Plasma Exhaust and Density Control in Tokamak Fusion Experiments with Neutral Beam or ICRF Auxiliary Heating
Gray, DS Boedo, JA Baelmans, Martine Conn, RW Moyer, RA Dippel, KH Finken, KH Pospieszczyk, A Reiter, D Doerner, R Hillis, DL Mank, G Wolf, GH #
Int Atomic Energy Agency
Nuclear Fusion vol:38 issue:11 pages:1585-1606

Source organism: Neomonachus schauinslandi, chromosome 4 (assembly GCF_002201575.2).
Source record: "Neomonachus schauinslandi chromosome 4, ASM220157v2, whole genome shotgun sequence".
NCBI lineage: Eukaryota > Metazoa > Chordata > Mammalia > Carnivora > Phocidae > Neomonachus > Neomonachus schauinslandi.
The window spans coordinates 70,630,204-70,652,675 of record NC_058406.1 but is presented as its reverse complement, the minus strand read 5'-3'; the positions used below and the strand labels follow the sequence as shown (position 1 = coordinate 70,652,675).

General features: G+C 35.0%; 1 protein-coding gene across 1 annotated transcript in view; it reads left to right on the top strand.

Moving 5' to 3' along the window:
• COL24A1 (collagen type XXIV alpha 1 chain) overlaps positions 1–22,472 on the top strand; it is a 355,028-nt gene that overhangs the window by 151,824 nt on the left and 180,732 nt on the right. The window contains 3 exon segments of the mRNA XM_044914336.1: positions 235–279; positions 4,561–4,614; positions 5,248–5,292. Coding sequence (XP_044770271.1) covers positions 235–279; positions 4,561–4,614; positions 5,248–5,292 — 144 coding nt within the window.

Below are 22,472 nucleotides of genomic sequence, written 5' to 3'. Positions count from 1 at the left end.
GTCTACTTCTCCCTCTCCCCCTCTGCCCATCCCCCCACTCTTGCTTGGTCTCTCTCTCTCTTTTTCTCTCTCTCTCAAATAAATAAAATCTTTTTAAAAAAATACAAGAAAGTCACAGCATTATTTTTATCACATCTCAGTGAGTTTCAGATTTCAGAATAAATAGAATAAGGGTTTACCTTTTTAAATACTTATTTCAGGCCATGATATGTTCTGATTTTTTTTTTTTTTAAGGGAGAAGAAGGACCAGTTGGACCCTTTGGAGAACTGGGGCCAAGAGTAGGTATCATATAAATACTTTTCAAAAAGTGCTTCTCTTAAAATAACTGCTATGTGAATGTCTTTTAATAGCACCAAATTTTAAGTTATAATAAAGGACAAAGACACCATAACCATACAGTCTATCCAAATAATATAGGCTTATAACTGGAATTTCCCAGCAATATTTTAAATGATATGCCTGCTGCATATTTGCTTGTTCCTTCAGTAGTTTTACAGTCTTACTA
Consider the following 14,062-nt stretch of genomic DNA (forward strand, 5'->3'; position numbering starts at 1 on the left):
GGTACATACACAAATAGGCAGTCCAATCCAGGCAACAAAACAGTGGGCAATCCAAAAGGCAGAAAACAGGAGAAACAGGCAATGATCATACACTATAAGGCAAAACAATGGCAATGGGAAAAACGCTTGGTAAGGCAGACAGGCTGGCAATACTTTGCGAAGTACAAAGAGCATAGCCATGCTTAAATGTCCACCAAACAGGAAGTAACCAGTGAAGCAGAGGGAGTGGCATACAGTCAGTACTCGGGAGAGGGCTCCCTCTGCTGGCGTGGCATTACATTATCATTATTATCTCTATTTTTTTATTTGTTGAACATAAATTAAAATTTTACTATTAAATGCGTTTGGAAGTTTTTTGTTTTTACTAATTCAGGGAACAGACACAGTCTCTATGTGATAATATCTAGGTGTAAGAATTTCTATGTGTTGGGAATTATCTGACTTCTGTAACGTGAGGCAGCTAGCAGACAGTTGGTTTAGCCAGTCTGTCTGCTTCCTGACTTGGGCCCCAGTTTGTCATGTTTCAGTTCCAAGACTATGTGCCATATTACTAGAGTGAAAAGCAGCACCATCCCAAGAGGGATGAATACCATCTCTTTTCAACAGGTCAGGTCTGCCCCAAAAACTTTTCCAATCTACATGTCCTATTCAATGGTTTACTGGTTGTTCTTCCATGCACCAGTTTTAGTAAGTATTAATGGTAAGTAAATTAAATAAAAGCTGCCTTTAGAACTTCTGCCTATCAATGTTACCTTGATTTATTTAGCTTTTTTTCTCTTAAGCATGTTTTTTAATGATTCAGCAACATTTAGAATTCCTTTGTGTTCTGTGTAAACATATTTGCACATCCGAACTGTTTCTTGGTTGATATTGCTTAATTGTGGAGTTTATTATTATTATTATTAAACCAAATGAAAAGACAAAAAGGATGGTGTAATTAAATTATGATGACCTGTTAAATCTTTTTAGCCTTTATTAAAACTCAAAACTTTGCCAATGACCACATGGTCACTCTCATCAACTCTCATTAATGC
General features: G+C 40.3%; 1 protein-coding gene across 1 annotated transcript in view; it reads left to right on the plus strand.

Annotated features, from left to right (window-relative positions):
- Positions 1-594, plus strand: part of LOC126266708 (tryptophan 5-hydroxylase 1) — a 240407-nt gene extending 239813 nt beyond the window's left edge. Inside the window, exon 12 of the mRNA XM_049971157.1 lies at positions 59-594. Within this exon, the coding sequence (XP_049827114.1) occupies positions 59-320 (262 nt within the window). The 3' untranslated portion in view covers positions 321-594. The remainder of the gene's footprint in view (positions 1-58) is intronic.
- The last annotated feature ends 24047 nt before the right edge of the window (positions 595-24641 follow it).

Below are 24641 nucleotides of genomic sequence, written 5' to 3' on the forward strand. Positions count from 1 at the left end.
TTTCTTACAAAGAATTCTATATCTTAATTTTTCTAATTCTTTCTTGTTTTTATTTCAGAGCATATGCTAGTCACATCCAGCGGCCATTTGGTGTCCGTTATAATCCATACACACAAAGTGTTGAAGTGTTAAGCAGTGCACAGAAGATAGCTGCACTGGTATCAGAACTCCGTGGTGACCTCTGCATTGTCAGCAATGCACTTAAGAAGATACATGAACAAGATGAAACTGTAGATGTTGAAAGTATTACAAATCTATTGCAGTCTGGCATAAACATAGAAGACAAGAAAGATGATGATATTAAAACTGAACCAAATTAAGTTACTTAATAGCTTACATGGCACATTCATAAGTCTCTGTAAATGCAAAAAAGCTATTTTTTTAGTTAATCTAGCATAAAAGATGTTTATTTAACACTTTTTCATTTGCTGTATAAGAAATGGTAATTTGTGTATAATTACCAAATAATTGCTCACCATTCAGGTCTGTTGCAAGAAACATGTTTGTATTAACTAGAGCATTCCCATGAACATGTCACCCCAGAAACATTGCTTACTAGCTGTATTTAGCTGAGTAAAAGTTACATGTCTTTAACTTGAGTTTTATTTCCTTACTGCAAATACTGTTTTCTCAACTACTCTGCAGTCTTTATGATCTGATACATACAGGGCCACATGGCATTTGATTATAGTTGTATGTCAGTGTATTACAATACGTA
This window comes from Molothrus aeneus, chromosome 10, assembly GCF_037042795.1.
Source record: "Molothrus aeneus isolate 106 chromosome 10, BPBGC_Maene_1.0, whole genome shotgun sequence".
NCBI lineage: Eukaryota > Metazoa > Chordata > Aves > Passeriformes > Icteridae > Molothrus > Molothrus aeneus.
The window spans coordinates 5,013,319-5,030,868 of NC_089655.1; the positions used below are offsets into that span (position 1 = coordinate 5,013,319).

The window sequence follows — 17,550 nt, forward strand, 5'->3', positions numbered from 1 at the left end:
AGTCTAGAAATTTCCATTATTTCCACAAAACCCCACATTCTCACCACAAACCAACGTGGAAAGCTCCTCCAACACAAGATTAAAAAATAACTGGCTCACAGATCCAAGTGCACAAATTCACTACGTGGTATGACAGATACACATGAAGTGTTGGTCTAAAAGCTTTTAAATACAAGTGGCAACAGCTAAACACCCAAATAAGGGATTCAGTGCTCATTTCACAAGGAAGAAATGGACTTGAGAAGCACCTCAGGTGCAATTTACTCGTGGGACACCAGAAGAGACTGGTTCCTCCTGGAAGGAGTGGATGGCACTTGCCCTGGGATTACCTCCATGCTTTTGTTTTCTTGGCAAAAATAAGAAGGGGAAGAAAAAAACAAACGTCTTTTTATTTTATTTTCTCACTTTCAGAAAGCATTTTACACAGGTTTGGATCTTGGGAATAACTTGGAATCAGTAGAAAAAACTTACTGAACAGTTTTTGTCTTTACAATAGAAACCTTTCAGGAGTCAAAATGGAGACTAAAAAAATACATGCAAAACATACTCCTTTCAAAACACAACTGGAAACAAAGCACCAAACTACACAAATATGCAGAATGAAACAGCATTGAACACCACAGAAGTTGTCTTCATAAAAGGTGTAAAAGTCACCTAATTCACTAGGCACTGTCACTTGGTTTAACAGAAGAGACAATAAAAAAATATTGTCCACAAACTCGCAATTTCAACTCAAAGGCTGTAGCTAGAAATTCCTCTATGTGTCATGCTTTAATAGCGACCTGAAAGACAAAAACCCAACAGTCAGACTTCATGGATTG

Particle exhaust studies have been carried out with the pump limiter ALT-II in the TEXTOR tokamak, under ohmic conditions as well as with NBI and with ICRF auxiliary heating, and the pumping effectiveness is shown to meet the requirements for a fusion reactor. Quantitative measurements of Dα emission, made with a CCD camera, have been used to determine the particle efflux from the plasma. Roughly one third of the Dα emission occurs in a diffuse `halo' that surrounds the limiter belt. The particle confinement time is less than the energy confinement time by a factor of typically 4. Modelling in 2-D of plasma and neutral flows in the TEXTOR boundary has been performed. The source of D+ ions can be related to the Dα emission by a factor that is found to depend on the location of the emission and on the discharge density. The predicted total Dα emission agrees with the measurements within a factor of about 2. Pumping of ALT-II allows for density control; with NBI, the density can be increased well beyond the ohmic limit without the discharge ending in disruption. The plasma particle efflux and the pumped flux both increase with density as well as with heating power. The exhaust efficiency is typically ~2%, with the highest values observed in high density NBI discharges. Higher exhaust rates are observed with NBI than with ICRF. Plasma and neutral flows in the ALT-II scoops have been simulated, making use of a simple plasma model. The scoop may be viewed as a non-linear amplifier of the plasma particle flux; the amplification is found to range from about 2 to 3 for most cases. Flow reversal in the scoop is found in some of the NBI cases and particularly in the highest density case.